Today’s blog was sparked by a tweet from Kev St John (@Kev_away)
He had given his work in progress to a Beta Reader who didn’t like one character because she wasn’t a good friend. He couldn’t believe this response.
This character is supposed to be a bad friend. That was the point.
I had a similar response to a character cheating on his partner.
The Beta Reader said people wouldn’t like this character. Of course I didn’t change this part of the story. It highlights that the character who is being cheated on, has a bad relationship. It’s conflict. That’s what stories are made of.
I think this misunderstanding of what storytelling is about comes from certain readers. Several smaller American publishers go to great lengths to itemise what’s in a book, including normal story conventions like adultery.
As an Australian, I don’t get it.
It’s the equivalent of buying take away coffee and seeing WARNING – HOT CONTENTS on the lid. It’s unnecessary.
As adults, we expect to be surprised and challenged by what we read. If we already know what to expect in a book, then why read it? The same goes for any art form. I spent years enjoying the television program, Masters of Sex, as it explored the pain, joy and everything in between of many relationships, including an adulterous one.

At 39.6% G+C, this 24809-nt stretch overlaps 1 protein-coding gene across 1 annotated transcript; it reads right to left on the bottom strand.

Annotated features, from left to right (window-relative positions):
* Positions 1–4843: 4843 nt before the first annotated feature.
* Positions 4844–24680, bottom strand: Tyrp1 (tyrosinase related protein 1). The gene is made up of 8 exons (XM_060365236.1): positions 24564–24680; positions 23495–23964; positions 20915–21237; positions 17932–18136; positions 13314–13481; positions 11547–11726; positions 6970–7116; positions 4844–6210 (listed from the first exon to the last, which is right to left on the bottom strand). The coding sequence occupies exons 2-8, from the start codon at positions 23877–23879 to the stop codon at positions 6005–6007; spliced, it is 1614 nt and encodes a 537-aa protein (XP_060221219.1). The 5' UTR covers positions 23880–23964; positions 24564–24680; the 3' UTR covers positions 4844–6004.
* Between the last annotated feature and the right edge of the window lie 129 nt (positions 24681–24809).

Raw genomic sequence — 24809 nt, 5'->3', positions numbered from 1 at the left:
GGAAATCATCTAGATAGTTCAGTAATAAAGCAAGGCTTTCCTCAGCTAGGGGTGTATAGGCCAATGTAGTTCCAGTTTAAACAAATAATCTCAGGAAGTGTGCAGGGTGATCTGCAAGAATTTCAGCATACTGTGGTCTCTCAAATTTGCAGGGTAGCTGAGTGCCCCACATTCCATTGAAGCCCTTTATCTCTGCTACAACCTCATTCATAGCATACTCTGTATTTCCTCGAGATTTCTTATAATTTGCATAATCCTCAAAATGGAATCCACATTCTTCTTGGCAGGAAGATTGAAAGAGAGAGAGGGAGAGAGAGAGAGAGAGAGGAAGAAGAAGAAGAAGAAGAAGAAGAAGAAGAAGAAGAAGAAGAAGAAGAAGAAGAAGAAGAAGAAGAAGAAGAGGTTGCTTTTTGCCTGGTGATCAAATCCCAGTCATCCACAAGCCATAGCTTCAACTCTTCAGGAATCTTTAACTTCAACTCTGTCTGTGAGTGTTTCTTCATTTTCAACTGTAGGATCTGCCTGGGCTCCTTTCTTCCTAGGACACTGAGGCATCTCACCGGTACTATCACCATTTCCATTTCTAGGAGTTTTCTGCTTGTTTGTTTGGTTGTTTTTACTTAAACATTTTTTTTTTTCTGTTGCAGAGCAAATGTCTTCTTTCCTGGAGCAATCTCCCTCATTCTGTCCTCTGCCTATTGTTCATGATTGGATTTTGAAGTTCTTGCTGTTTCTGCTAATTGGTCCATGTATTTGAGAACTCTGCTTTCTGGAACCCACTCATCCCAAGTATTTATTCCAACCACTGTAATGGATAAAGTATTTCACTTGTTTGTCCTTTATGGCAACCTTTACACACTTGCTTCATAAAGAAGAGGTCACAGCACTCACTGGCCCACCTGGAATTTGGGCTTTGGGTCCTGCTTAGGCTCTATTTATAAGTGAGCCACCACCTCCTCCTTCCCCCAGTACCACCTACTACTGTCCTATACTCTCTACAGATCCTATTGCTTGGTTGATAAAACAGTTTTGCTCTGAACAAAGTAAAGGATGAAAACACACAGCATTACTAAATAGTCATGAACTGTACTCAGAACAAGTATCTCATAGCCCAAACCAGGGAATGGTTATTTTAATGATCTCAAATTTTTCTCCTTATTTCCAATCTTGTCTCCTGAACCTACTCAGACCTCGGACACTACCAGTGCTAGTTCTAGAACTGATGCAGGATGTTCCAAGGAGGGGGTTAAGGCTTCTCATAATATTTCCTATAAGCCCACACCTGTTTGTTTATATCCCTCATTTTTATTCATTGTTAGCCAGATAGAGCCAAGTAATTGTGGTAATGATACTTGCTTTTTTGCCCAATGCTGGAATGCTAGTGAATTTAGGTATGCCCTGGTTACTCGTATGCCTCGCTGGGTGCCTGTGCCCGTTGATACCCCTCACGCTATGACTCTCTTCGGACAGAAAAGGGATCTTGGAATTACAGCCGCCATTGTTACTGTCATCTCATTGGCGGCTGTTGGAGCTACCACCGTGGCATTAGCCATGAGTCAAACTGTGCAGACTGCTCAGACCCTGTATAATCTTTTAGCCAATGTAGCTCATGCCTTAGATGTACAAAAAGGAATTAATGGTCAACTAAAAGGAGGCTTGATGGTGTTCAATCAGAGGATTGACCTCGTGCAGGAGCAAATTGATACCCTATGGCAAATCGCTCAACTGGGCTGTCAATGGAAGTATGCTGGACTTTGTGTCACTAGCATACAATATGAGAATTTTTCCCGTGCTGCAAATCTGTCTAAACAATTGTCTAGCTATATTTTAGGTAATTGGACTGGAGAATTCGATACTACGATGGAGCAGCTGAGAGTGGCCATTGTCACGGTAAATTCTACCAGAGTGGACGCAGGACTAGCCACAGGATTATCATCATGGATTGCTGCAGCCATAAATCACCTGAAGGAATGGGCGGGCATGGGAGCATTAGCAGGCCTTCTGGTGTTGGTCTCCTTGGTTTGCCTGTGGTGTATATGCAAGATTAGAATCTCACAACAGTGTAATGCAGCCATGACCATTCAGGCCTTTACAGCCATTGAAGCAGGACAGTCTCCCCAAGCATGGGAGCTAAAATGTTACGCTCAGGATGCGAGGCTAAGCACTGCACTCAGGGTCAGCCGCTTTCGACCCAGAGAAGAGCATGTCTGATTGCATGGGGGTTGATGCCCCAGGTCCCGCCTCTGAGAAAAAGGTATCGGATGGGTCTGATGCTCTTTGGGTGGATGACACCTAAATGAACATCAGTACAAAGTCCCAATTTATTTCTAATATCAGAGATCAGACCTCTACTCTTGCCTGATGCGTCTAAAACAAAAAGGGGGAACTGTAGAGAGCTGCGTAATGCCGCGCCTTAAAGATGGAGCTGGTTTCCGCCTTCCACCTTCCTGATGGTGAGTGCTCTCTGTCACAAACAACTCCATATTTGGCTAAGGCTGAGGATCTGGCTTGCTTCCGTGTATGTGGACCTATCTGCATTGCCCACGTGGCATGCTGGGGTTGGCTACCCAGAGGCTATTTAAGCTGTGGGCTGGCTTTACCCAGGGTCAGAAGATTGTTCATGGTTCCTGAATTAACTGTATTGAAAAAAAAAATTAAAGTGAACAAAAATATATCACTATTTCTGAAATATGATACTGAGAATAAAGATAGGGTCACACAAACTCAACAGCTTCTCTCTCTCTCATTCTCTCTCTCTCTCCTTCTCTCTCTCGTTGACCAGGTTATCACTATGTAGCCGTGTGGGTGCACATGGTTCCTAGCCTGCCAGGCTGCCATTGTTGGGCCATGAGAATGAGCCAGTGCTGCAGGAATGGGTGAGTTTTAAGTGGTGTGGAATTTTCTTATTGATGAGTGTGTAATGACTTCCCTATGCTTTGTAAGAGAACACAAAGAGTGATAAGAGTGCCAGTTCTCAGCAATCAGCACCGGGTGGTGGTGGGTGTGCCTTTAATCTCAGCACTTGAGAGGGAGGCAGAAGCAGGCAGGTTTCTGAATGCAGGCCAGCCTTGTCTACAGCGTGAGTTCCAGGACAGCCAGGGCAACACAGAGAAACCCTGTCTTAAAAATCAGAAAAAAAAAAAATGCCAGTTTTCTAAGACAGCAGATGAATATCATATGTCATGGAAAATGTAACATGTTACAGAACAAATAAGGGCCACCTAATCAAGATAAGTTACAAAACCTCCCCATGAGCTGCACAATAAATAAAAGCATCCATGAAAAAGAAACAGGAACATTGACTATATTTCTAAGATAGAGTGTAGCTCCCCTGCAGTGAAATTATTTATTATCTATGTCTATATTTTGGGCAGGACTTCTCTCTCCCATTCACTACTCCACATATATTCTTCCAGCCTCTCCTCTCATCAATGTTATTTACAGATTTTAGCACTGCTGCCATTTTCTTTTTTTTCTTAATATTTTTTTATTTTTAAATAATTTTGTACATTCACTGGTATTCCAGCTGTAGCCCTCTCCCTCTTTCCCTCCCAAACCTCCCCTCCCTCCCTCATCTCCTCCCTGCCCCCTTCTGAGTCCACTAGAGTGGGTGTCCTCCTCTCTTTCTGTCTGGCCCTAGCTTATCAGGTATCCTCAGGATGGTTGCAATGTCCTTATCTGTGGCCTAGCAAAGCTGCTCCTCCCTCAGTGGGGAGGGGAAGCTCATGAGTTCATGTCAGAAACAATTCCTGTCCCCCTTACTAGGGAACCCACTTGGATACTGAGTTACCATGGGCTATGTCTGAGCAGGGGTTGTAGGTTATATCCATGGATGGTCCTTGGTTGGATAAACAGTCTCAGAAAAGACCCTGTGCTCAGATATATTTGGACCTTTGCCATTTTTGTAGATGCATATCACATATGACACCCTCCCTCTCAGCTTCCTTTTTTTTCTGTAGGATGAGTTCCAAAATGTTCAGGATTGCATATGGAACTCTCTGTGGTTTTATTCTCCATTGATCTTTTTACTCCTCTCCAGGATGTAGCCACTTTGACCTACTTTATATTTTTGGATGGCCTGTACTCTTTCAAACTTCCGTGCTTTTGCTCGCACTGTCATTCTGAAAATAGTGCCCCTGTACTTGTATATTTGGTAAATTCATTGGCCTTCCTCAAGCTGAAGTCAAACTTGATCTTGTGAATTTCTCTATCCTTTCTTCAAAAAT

But I’m a grown up. I know about life.
This fear of story has also come up in reviews to books.
I released a Romance novella, Midnight Angel, over the holiday period and was surprised to see the first two Goodreads reviewers, who loved the book, give the whole plot away. While I appreciated their high scores, I wondered why they did this without saying there was a spoiler alert. Why would anyone want to read the book when they know the whole plot?
Similarly, my Nate and Cameron series of books are about a man learning to love second best. Traditional Romance readers were split in their reviews. They either loved or hated the books.
One reviewer freaked out because there was an unforeseen twist in the plot.
And she had no problem criticising me for adding something non-conventional to a Romance story. She went on to tell me that the book should have been categorised differently. Seriously?
This is a century where powerful tales will need to be told. And the last thing we need are readers scared of tales that open them up to new concepts just because they want safe stories.